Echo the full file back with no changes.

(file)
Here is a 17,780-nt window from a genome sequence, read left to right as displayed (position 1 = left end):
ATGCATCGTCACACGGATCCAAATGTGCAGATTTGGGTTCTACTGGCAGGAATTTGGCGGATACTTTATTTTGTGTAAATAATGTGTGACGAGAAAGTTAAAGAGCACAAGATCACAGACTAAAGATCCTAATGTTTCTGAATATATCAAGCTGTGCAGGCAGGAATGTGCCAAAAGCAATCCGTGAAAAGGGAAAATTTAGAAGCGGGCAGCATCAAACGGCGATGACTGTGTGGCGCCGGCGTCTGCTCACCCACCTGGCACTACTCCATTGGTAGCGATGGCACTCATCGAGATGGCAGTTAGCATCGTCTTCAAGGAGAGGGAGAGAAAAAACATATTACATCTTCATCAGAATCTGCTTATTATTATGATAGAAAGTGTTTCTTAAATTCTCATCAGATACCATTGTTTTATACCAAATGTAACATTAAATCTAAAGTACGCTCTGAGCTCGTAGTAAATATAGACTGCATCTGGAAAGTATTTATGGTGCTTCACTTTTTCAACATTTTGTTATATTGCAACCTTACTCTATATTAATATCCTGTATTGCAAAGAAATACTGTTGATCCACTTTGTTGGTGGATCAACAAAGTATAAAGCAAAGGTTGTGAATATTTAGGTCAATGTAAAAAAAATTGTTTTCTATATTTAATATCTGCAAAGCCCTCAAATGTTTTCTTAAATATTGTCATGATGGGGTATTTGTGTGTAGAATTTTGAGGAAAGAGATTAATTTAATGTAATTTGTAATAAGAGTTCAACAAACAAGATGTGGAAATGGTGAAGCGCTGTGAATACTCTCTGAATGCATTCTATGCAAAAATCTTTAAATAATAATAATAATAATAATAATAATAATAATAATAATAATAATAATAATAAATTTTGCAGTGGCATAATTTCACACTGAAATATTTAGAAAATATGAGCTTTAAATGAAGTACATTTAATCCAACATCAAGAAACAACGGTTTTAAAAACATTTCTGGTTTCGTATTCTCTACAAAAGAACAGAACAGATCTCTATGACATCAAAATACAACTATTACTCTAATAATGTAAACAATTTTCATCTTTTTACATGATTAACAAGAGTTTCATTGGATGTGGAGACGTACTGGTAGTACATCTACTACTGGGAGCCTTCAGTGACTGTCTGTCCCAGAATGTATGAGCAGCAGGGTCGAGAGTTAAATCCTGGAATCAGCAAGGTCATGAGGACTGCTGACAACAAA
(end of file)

Here is a 17,780-nt window from a genome sequence, read left to right as displayed (position 1 = left end):
ATGCATCGTCACACGGATCCAAATGTGCAGATTTGGGTTCTACTGGCAGGAATTTGGCGGATACTTTATTTTGTGTAAATAATGTGTGACGAGAAAGTTAAAGAGCACAAGATCACAGACTAAAGATCCTAATGTTTCTGAATATATCAAGCTGTGCAGGCAGGAATGTGCCAAAAGCAATCCGTGAAAAGGGAAAATTTAGAAGCGGGCAGCATCAAACGGCGATGACTGTGTGGCGCCGGCGTCTGCTCACCCACCTGGCACTACTCCATTGGTAGCGATGGCACTCATCGAGATGGCAGTTAGCATCGTCTTCAAGGAGAGGGAGAGAAAAAACATATTACATCTTCATCAGAATCTGCTTATTATTATGATAGAAAGTGTTTCTTAAATTCTCATCAGATACCATTGTTTTATACCAAATGTAACATTAAATCTAAAGTACGCTCTGAGCTCGTAGTAAATATAGACTGCATCTGGAAAGTATTTATGGTGCTTCACTTTTTCAACATTTTGTTATATTGCAACCTTACTCTATATTAATATCCTGTATTGCAAAGAAATACTGTTGATCCACTTTGTTGGTGGATCAACAAAGTATAAAGCAAAGGTTGTGAATATTTAGGTCAATGTAAAAAAAATTGTTTTCTATATTTAATATCTGCAAAGCCCTCAAATGTTTTCTTAAATATTGTCATGATGGGGTATTTGTGTGTAGAATTTTGAGGAAAGAGATTAATTTAATGTAATTTGTAATAAGAGTTCAACAAACAAGATGTGGAAATGGTGAAGCGCTGTGAATACTCTCTGAATGCATTCTATGCAAAAATCTTTAAATAATAATAATAATAATAATAATAATAATAATAATAATAATAATAATAATAAATTTTGCAGTGGCATAATTTCACACTGAAATATTTAGAAAATATGAGCTTTAAATGAAGTACATTTAATCCAACATCAAGAAACAACGGTTTTAAAAACATTTCTGGTTTCGTATTCTCTACAAAAGAACAGAACAGATCTCTATGACATCAAAATACAACTATTACTCTAATAATGTAAACAATTTTCATCTTTTTACATGATTAACAAGAGTTTCATTGGATGTGGAGACGTACTGGTAGTACATCTACTACTGGGAGCCTTCAGTGACTGTCTGTCCCAGAATGTATGAGCAGCAGGGTCGAGAGTTAAATCCTGGAATCAGCAAGGTCATGAGGACTGCTGACAACAAA